Advertisement
The Body: The Complete HIV/AIDS Resource
Follow Us Follow Us on Facebook Follow Us on Twitter Download Our App
Professionals >> Visit The Body PROThe Body en Espanol
  
  • Email Email
  • Comments Comments
  • Printable Single-Page Print-Friendly
  • Glossary Glossary

U.S. News

Science Yet to Soften HIV's Effect on Minorities, Poor; Real-Life Issues Hinder Treatment

August 3, 2012

While AIDS researchers speak optimistically of a cure and a vaccine, health workers and community organizations say those most at-risk for HIV are not getting the prevention information and treatment currently available.

"The science of HIV and treatment is coming along, and everyone is excited. We forget there's a real-life implementation that has to occur," said Yvette Calderon, adult urgent-care director at New York's Jacobi Medical Center.

The disease that primarily affected white gay men in its early years has taken hold in minority populations, especially gay and bisexual black and Latino men and heterosexual black women. Kaiser Family Foundation data show blacks are eight times more likely to contract HIV than whites, while Latinos have an infection rate three times that of whites. And though HIV remains an urban problem, increasingly it is impacting rural communities, particularly in the Deep South.

Advertisement

The groups most likely to be infected are the least likely to get treatment or have health insurance, advocates say. They also are the most likely to die of AIDS-related complications.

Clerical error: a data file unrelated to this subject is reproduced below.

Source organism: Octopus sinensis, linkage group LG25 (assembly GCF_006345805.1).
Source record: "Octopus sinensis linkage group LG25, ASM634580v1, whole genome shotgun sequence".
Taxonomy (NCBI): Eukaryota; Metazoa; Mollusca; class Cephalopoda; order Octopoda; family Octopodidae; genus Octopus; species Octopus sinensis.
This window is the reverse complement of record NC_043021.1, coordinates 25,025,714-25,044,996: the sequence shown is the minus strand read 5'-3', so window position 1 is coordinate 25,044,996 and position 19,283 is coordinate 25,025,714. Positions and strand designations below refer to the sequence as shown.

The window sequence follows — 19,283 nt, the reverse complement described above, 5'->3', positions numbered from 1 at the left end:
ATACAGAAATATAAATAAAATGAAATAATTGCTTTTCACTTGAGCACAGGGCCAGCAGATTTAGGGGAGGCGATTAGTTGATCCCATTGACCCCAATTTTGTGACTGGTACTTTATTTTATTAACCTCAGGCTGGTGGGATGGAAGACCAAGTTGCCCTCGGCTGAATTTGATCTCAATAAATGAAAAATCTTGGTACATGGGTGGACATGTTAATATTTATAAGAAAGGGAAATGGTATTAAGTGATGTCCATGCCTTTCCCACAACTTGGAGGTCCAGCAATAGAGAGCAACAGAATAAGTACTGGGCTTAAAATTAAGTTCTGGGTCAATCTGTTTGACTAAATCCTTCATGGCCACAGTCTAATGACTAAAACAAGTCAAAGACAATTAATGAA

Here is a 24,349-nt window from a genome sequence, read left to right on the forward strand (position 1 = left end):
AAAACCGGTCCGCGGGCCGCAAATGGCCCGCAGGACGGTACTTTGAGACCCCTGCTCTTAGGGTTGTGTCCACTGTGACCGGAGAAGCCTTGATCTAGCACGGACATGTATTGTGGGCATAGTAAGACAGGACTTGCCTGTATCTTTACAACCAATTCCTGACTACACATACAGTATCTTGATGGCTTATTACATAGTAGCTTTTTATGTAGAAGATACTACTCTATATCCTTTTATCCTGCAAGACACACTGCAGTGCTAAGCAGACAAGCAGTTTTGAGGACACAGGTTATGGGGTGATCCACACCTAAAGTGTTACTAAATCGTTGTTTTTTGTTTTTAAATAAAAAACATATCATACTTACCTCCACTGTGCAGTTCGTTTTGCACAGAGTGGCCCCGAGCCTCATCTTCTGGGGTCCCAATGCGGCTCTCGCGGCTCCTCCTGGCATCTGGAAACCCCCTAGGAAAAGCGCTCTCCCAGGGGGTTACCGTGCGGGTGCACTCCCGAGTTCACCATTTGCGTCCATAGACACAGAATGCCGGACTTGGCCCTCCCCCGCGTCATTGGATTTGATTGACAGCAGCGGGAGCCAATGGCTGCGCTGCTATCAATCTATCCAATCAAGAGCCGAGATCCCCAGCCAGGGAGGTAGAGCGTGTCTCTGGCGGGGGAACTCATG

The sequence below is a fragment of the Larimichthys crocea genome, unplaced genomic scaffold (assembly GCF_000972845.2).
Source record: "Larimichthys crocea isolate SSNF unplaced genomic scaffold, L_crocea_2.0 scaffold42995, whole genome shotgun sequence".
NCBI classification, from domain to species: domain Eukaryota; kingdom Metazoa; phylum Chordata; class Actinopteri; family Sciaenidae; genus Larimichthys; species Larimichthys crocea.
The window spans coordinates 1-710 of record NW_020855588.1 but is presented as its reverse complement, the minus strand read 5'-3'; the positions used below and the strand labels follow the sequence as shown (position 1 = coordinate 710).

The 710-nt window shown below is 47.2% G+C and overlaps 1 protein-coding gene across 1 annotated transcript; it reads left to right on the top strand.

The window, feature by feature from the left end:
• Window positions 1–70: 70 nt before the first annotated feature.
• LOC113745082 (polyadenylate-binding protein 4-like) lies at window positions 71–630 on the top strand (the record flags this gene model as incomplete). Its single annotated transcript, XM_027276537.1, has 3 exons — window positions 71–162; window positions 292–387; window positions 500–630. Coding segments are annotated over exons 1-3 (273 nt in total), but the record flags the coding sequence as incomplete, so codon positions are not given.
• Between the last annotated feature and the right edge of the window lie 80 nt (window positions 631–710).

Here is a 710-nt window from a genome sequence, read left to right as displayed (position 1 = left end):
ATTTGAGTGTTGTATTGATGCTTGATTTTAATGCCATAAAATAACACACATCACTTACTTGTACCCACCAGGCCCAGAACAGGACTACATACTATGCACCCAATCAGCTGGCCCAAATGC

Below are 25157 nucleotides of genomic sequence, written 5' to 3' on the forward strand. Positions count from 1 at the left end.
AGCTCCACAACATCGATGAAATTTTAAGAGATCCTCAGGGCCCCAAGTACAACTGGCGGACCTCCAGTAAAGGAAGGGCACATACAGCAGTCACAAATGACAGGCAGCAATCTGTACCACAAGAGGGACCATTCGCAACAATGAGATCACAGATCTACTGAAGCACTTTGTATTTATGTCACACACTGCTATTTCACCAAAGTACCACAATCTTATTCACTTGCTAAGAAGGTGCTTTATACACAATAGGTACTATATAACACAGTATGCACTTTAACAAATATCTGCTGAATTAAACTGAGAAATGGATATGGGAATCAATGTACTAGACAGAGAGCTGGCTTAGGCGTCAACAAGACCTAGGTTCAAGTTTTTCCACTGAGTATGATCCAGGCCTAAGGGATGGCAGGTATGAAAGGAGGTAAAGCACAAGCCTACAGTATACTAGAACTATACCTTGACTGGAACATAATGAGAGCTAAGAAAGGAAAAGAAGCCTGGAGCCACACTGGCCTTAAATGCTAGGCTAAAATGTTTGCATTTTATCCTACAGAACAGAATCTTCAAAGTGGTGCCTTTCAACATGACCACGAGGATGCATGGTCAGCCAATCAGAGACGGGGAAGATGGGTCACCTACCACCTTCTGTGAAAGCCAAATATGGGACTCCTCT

"No one should have to die of HIV anymore," said Janet Weinberg, COO of the Gay Men's Health Crisis in New York. "But we're not going to be able to get to that point in silence." Cultural barriers prevent communities from having open discussions about sex and sexuality, especially when young people are concerned.

Shavon Arline-Bradley, director of health programs for the NAACP, said her organization spent three years creating an AIDS manual for churches. The goal was not to change what pastors preach about homosexuality or extra-marital sex, but to help frame HIV/AIDS as a social justice issue, she said.

Back to other news for August 2012

Adapted from:
Chicago Tribune
07.29.2012; Curtis Tate; Farah Mohamed


  
  • Email Email
  • Comments Comments
  • Printable Single-Page Print-Friendly
  • Glossary Glossary

This article was provided by CDC National Prevention Information Network. It is a part of the publication CDC HIV/Hepatitis/STD/TB Prevention News Update.
 
See Also
TheBody.com's HIV/AIDS Resource Center for African Americans
HIV and Me: An African American's Guide to Living With HIV
Quiz: Are You at Risk for HIV?
10 Common Fears About HIV Transmission
More News on HIV Prevention in the African-American Community

No comments have been made.
 

Add Your Comment:
(Please note: Your name and comment will be public, and may even show up in
Internet search results. Be careful when providing personal information! Before
adding your comment, please read TheBody.com's Comment Policy.)

Your Name:


Your Location:

(ex: San Francisco, CA)

Your Comment:

Characters remaining:

Tools
 

Advertisement